US COVID-19 Research Targeted by Foreign Hackers: FBI Official

US COVID-19 Research Targeted by Foreign Hackers: FBI Official
Devices used in cyber crimes are used in a demonstration at Interpol Global Complex for Innovation (IGCI) n Singapore on April 13, 2015. (Roslan Rahman/AFP/Getty Images)
Venus Upadhayaya

A senior FBI official has said that U.S. research institutes working on COVID-19 are susceptible to espionage by other nation states, and that some have already been infiltrated.

“We have certainly seen a reconnaissance activity, some intrusions into some of those institutions, especially those that have publicly identified themselves as working on COVID related research,” said FBI Deputy Assistant Director for the Cyber Division Tonya Ugoretz in an April 16 webinar, “Combatting Cybercrime During COVID-19,” by the Aspen Institute.

Ugoretz didn’t specify which country she was talking about but said these countries want to know how the other nations are responding to the pandemic and gather more information, particularly on things like vaccine research.

The official said the American institutes make their ongoing research efforts known for various good reasons, like educating the public, but this also makes them an easy target for other nations and hackers.

“The sad flip side is that it kind of makes a mark for other nation states that are interested in gleaning details about what exactly they are doing and may be even stealing proprietary information that those institutions have,” said Ugoretz, adding that while this is not a new phenomenon, it has heightened since the outbreak of the CCP virus pandemic.

This month Iran-backed hackers tried to break into the network of World Health Organization (WHO) staffers amid the pandemic to steal information, according to the Centre for Strategic and International studies (CSIS), which recently released a report on Significant Cyber Incidents on government agencies, defense, and high tech companies.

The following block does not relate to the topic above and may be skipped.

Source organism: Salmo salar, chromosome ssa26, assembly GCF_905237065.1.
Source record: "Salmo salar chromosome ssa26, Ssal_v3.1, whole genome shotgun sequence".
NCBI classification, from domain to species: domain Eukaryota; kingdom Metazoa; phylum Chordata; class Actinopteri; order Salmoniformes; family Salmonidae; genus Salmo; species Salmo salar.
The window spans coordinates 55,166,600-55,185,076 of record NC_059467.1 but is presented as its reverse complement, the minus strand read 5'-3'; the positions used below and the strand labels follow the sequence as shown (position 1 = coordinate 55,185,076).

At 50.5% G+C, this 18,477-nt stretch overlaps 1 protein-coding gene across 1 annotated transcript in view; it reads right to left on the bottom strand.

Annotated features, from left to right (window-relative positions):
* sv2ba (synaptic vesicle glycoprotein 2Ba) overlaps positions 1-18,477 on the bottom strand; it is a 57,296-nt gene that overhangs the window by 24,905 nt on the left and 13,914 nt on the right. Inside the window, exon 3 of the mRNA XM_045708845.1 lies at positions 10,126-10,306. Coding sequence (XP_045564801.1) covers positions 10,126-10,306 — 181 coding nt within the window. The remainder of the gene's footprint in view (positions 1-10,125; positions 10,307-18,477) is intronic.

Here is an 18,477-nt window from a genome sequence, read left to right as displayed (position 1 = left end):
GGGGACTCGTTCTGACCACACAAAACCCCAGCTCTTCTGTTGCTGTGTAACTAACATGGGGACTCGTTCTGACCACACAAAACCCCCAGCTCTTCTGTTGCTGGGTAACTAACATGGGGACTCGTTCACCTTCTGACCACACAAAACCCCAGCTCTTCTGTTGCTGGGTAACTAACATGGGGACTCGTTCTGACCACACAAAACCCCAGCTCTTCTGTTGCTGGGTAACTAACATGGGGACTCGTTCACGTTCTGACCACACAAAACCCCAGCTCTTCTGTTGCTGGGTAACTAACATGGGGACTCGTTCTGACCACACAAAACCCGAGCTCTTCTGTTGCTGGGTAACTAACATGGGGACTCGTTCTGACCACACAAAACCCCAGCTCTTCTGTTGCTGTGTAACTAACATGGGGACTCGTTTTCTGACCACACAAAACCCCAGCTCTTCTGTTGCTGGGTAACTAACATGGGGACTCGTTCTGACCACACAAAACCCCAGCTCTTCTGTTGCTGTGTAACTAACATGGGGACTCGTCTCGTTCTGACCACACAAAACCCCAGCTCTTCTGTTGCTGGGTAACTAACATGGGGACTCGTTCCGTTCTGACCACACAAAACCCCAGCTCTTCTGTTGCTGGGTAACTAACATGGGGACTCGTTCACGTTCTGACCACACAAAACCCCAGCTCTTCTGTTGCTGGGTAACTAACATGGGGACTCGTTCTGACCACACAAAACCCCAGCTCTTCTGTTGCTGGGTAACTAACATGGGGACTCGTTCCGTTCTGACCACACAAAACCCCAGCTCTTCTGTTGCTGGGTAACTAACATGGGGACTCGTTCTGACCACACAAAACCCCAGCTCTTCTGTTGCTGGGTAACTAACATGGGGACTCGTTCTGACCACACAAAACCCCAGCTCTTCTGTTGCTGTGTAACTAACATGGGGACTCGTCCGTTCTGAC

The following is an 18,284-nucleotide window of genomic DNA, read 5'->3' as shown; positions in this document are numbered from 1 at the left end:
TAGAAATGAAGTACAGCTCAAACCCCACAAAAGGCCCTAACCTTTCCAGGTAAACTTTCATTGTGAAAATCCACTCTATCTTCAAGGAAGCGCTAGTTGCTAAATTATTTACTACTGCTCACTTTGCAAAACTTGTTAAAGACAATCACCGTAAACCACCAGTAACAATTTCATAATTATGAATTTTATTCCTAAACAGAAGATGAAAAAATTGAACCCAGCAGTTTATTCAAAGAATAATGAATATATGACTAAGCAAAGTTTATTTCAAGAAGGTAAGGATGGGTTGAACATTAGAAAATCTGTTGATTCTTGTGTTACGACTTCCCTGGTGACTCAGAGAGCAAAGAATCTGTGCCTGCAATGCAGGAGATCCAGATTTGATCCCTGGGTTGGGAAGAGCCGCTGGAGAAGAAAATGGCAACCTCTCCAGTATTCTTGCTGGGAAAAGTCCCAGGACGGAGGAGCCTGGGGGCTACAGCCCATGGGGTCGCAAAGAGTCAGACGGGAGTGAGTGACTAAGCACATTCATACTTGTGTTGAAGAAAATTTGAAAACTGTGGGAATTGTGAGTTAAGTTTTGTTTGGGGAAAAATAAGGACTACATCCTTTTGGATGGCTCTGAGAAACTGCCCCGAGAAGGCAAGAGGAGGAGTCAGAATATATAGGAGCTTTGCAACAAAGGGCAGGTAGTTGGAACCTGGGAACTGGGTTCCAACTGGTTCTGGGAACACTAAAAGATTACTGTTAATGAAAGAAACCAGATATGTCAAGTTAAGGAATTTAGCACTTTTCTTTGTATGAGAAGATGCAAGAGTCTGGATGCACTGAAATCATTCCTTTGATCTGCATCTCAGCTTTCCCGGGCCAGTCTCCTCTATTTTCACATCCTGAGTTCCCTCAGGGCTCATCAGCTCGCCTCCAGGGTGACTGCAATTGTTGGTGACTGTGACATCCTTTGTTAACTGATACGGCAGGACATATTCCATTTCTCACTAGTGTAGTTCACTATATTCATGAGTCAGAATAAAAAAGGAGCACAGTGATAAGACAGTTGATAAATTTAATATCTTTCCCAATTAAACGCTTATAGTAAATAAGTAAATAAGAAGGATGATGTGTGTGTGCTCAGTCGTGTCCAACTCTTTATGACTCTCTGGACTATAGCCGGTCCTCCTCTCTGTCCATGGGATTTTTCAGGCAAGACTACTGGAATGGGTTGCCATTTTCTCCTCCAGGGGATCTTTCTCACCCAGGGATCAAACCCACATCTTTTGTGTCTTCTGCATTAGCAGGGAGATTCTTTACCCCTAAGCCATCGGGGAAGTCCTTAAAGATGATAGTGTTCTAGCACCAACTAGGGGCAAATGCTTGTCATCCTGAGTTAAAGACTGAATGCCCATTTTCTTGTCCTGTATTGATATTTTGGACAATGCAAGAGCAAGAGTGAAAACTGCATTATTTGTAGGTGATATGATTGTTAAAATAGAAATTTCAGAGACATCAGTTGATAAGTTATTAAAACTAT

Cybercrime During COVID-19

Ugoretz also mentioned that the general rate of cybercrime has tripled during the pandemic, with the FBI’s Internet Crime Complain Center currently receiving 3,000-4,000 complaints everyday, up from around 1,000 earlier.

“There was this brief shining moment when we hoped that, gosh, cybercriminals are human beings, too, and maybe they would think that targeting or taking advantage of this pandemic for personal profit might be beyond the pale,” said Ugoretz. “Sadly, that has not been the case.”

She said the cyber criminals are taking advantage of the lack of security, as people around the world shift their work online during the pandemic, and are using this situation to break into corporate networks.

Another speaker at the Aspen Institute’s webinar, Marc Rogers, talked about the efforts of the Cyber Threat Intelligence League, a group of about 1,400 cybersecurity experts from 76 countries who were assembled in just three weeks during the pandemic to work against the threats of cybercrime.

The league, since its recent inception, has taken down 2,833 malicious websites, collected and analyzed over 2,500 distinct phishing messages, and detected over 2,000 cybersecurity vulnerabilities in high-risk organizations.

Venus Upadhayaya reports on wide range of issues. Her area of expertise is in Indian and South Asian geopolitics. She has reported from the very volatile India-Pakistan border and has contributed to mainstream print media in India for about a decade. Community media, sustainable development, and leadership remain her key areas of interest.